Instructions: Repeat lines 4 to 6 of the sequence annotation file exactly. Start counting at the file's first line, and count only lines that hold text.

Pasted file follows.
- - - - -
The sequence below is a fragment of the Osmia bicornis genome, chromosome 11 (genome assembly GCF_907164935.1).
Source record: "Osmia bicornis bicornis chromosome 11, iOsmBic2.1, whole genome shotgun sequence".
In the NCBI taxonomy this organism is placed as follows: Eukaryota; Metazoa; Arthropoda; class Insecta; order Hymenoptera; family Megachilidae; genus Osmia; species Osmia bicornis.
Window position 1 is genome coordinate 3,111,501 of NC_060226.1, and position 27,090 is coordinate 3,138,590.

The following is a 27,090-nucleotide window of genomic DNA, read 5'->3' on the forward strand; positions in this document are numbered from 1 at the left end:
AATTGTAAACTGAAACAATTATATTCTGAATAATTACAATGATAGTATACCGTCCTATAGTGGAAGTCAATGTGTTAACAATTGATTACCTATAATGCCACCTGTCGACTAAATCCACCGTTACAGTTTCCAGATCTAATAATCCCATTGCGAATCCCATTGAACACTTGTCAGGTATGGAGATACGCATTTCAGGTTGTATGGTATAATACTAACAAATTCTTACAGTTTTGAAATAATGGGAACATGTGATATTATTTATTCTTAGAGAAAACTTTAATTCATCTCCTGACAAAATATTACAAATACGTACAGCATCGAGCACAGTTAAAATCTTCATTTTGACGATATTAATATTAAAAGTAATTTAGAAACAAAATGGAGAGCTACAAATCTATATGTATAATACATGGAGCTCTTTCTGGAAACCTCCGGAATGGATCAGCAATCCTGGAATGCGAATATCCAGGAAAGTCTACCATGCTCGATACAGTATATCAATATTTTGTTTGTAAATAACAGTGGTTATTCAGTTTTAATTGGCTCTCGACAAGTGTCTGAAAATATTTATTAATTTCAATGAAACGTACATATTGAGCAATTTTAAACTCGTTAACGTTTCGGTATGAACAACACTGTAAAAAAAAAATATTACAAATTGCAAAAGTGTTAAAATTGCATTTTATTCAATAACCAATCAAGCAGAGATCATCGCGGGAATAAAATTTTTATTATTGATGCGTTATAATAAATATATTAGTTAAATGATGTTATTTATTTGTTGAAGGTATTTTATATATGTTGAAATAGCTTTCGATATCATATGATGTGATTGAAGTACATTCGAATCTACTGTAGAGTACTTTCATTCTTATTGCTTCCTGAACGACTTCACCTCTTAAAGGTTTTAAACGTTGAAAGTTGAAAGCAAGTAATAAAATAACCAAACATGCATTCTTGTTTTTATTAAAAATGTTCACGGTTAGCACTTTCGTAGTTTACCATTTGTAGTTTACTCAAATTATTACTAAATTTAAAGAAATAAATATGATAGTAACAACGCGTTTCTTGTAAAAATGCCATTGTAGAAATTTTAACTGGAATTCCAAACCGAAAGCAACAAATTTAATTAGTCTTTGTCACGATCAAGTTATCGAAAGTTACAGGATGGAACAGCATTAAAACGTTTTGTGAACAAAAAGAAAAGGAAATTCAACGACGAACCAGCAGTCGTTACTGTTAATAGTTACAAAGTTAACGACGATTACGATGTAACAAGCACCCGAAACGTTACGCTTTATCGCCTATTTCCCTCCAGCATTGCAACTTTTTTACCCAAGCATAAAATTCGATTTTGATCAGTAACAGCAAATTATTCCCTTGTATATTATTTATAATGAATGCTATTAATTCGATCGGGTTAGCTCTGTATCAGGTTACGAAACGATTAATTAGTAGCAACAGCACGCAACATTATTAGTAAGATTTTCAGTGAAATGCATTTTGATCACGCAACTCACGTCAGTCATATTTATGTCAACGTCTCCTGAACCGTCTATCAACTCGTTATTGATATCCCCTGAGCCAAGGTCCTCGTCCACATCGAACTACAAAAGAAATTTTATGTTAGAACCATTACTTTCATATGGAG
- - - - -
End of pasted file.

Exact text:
Window position 1 is genome coordinate 3,111,501 of NC_060226.1, and position 27,090 is coordinate 3,138,590.

The following is a 27,090-nucleotide window of genomic DNA, read 5'->3' on the forward strand; positions in this document are numbered from 1 at the left end:
AATTGTAAACTGAAACAATTATATTCTGAATAATTACAATGATAGTATACCGTCCTATAGTGGAAGTCAATGTGTTAACAATTGATTACCTATAATGCCACCTGTCGACTAAATCCACCGTTACAGTTTCCAGATCTAATAATCCCATTGCGAATCCCATTGAACACTTGTCAGGTATGGAGATACGCATTTCAGGTTGTATGGTATAATACTAACAAATTCTTACAGTTTTGAAATAATGGGAACATGTGATATTATTTATTCTTAGAGAAAACTTTAATTCATCTCCTGACAAAATATTACAAATACGTACAGCATCGAGCACAGTTAAAATCTTCATTTTGACGATATTAATATTAAAAGTAATTTAGAAACAAAATGGAGAGCTACAAATCTATATGTATAATACATGGAGCTCTTTCTGGAAACCTCCGGAATGGATCAGCAATCCTGGAATGCGAATATCCAGGAAAGTCTACCATGCTCGATACAGTATATCAATATTTTGTTTGTAAATAACAGTGGTTATTCAGTTTTAATTGGCTCTCGACAAGTGTCTGAAAATATTTATTAATTTCAATGAAACGTACATATTGAGCAATTTTAAACTCGTTAACGTTTCGGTATGAACAACACTGTAAAAAAAAAATATTACAAATTGCAAAAGTGTTAAAATTGCATTTTATTCAATAACCAATCAAGCAGAGATCATCGCGGGAATAAAATTTTTATTATTGATGCGTTATAATAAATATATTAGTTAAATGATGTTATTTATTTGTTGAAGGTATTTTATATATGTTGAAATAGCTTTCGATATCATATGATGTGATTGAAGTACATTCGAATCTACTGTAGAGTACTTTCATTCTTATTGCTTCCTGAACGACTTCACCTCTTAAAGGTTTTAAACGTTGAAAGTTGAAAGCAAGTAATAAAATAACCAAACATGCATTCTTGTTTTTATTAAAAATGTTCACGGTTAGCACTTTCGTAGTTTACCATTTGTAGTTTACTCAAATTATTACTAAATTTAAAGAAATAAATATGATAGTAACAACGCGTTTCTTGTAAAAATGCCATTGTAGAAATTTTAACTGGAATTCCAAACCGAAAGCAACAAATTTAATTAGTCTTTGTCACGATCAAGTTATCGAAAGTTACAGGATGGAACAGCATTAAAACGTTTTGTGAACAAAAAGAAAAGGAAATTCAACGACGAACCAGCAGTCGTTACTGTTAATAGTTACAAAGTTAACGACGATTACGATGTAACAAGCACCCGAAACGTTACGCTTTATCGCCTATTTCCCTCCAGCATTGCAACTTTTTTACCCAAGCATAAAATTCGATTTTGATCAGTAACAGCAAATTATTCCCTTGTATATTATTTATAATGAATGCTATTAATTCGATCGGGTTAGCTCTGTATCAGGTTACGAAACGATTAATTAGTAGCAACAGCACGCAACATTATTAGTAAGATTTTCAGTGAAATGCATTTTGATCACGCAACTCACGTCAGTCATATTTATGTCAACGTCTCCTGAACCGTCTATCAACTCGTTATTGATATCCCCTGAGCCAAGGTCCTCGTCCACATCGAACTACAAAAGAAATTTTATGTTAGAACCATTACTTTCATATGGAG